10 Keys to Getting Your PPP Cash
Updated: Apr 8, 2020
1. Get on SOMEBODY’s list: Every bank is independently deciding from whom they will accept #Paycheck Protection Program applications. Some only want applications from customers with deposit accounts active before Feb 15, 2020. Some only want active loan customers. Some might accept from business credit card holders. Few will take applications from non-bank customers. Check with every bank with which you do consumer or commercial business. Find one that will accept your application, then get on whatever list they are keeping, so you know when and how to apply. Otherwise you may get left in the dark.
2. OPEN a Separate Bank Account: Some or all of your #PPP loan may be forgiven, but you have to prove how you spent the PPP cash. The easiest way to track qualified expenses is to run them through a new business checking account. Open it before you submit your PPP loan application and include the new account as the destination for your PPP loan proceeds. This up-front effort will save a lot of sorting and totaling later.
3. Submit EXACTLY What the Bank Requests: Banks individually administer PPP loans, not the #SBA. Each bank decides what documentation it wants, and it varies a lot. There is a lot of confusion around date range definitions and types of payroll & taxes to include or exclude, and it changes daily. When in doubt, ask your bank.
4. Pay ONLY PPP-Qualified Expenses: How much of your loan is forgiven will depend upon how carefully you spend the cash over the 8-week expense period. Any unqualified expenses will not be forgiven. By paying JUST PPP-qualified expenses from that new checking account, that account’s statements (with some backup documentation) should maximize your loan forgiveness.
5. Fund Payroll from PPP Account (maybe): If you can easily change the payroll funding (checks or direct debits) over to the new checking account, do it. But if you auto-draft state and federal taxes directly to the agencies, don’t. It’s unlikely you can change these cleanly at the beginning and at the end of the PPP expense period.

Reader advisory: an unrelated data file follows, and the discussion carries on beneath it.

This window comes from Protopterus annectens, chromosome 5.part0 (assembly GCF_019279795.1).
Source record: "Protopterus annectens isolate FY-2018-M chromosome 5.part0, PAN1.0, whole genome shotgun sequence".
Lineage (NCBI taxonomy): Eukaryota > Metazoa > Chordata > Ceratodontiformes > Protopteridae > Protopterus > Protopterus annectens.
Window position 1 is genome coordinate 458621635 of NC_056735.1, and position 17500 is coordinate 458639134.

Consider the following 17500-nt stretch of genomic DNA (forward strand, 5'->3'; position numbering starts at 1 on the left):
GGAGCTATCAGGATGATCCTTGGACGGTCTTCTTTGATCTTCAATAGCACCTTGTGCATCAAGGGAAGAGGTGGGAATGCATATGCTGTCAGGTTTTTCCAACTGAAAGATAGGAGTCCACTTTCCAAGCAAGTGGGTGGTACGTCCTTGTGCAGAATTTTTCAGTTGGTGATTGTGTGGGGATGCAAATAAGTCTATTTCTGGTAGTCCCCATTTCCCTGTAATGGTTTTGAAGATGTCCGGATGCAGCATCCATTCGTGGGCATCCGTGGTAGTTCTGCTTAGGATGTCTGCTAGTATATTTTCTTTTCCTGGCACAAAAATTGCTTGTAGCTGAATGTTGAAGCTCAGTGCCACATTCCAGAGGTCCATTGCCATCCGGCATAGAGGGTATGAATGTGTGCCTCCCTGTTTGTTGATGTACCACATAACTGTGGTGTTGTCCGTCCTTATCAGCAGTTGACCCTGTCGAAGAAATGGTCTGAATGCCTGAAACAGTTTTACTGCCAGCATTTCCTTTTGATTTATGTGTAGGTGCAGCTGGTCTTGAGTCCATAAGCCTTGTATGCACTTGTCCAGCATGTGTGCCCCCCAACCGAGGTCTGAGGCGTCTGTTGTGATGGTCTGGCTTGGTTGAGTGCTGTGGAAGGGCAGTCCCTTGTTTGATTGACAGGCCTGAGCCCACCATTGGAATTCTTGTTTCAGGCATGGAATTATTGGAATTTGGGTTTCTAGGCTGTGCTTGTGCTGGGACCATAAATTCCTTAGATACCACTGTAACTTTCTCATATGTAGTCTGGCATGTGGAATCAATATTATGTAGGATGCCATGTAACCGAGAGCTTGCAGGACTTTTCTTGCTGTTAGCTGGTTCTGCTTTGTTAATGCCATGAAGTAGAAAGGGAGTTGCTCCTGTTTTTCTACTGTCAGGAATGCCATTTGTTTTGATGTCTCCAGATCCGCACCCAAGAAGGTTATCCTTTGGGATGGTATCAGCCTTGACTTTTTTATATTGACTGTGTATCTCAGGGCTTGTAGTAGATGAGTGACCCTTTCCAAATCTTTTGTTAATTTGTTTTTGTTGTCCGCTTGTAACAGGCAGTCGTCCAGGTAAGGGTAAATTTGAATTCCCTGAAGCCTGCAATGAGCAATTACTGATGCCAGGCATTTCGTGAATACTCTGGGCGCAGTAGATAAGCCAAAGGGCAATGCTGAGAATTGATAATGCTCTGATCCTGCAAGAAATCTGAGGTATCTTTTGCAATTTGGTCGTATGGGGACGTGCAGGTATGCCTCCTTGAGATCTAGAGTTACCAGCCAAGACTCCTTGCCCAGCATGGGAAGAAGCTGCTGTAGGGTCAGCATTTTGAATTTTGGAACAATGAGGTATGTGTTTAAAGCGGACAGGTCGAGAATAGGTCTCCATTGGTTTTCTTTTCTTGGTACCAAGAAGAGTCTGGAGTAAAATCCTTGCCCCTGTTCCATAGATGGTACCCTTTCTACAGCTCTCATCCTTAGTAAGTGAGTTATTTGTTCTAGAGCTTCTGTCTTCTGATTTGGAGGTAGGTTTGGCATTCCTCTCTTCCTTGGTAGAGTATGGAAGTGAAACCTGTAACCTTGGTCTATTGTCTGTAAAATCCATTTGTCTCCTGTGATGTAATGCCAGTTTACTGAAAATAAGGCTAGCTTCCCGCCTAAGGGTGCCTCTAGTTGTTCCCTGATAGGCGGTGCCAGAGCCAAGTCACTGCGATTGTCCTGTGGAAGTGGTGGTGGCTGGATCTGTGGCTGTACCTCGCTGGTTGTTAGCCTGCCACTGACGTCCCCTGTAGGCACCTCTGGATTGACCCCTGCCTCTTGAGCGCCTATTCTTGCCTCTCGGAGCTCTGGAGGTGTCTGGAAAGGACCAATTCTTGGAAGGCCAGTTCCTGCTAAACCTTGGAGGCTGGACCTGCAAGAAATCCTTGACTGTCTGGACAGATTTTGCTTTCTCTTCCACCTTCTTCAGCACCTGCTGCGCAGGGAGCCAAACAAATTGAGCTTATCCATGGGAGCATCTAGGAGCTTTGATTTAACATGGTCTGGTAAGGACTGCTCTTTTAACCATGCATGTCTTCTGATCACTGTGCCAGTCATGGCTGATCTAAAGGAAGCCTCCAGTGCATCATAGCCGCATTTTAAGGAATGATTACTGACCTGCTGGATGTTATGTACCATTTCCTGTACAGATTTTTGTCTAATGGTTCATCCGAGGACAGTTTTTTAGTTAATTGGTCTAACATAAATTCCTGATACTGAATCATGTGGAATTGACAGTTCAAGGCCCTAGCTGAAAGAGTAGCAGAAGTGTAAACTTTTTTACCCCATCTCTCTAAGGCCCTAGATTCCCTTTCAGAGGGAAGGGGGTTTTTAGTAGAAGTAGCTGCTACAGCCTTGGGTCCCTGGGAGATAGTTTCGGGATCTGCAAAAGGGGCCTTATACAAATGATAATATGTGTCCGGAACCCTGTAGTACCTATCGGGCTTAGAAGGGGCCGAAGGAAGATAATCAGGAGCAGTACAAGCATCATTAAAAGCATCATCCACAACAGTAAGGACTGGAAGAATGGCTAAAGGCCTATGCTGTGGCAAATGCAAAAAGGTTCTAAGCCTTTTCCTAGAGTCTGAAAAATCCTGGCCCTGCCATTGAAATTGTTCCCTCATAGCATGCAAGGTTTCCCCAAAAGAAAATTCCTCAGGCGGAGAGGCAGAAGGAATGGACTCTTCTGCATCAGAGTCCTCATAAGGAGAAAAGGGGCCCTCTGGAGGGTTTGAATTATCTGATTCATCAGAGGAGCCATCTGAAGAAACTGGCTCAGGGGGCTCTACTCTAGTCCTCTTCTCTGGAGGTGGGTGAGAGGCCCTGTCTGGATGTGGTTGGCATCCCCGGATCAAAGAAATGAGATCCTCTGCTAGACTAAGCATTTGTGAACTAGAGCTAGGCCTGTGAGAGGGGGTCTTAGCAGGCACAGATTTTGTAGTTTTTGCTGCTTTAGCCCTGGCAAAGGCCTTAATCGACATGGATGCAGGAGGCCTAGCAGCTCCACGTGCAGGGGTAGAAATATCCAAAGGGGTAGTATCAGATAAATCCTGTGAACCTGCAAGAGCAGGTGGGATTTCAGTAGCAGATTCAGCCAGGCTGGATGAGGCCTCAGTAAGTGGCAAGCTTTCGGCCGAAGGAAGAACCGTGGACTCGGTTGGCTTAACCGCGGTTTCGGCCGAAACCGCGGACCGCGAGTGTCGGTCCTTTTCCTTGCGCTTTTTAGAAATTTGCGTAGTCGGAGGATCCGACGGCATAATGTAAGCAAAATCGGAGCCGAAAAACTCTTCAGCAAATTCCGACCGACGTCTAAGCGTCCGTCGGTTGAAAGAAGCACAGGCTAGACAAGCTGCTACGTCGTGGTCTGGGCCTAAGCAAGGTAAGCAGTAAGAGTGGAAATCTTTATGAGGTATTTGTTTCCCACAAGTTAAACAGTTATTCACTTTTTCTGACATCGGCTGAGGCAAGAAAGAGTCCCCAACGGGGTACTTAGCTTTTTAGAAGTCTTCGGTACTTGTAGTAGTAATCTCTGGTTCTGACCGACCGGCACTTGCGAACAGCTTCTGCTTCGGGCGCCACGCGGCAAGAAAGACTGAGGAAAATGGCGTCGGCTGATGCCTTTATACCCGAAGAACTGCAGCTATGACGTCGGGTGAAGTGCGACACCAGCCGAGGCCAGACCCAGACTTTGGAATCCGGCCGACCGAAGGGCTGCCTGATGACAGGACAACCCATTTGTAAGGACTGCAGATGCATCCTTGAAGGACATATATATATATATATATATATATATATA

6. Use Separate AP Runs: Separate your PPP-qualified expenses and pay them in extra AP runs out of your new PPP checking account. That will decrease the chance of paying something from the wrong account (PPP expense out of Operating, or non-PPP expenses from the new PPP checking account). It’s all about expense separation.
7. Offset Wrong Account Expenses: If you accidentally pay something from the wrong account, make an immediate transfer: 1) for the exact erroneous amount paid, and 2) on the same date as the erroneous payment. This will make it easy to match the in and outs later for proof of expenses. Do NOT combine erroneous amounts which would creating a tracking nightmare when you try to document your PPP expense for PPP loan forgiveness.
8. Stay In-bounds, Don’t Cheat: The PPP is an incredibly generous program. Don’t screw it up. This is not the time to sneak the boat-slip rental payment into the game. You want your forgiveness application (yes, a second application down the road) to get approved without question. Unqualified expenses in your PPP account may decrease your forgiven amount, and might kick your forgiveness application into the “later” pile. You don’t want either of those outcomes.
9. Make It Easy for Your Banker: Only send what you banker requests and ensure the pages are readable and understandable. Your banker will have a ton of PPP loan and forgiveness applications, so make life easy. But also make copies of everything you reference while completing your applications and put them in a “PPP” file. Mark them so you can tell exactly how you determined the numbers you entered on the applications. If the bank questions something, the faster you return crisp answers, the faster your applications get approved.
10. Reuse PPP Account for EIDL: Some businesses will also apply and get an SBA #EIDL loan after the PPP loan. If your 8-week PPP expense period has ended, then you can reuse that new checking account to track your EIDL in the same manner. If the two programs overlap on your books (which they might with an up-front EIDL $10K advance), then you’d be better off opening a second new checking account to track the EIDL.
© 2020 - MicroCFO, LLC - April 7, 2020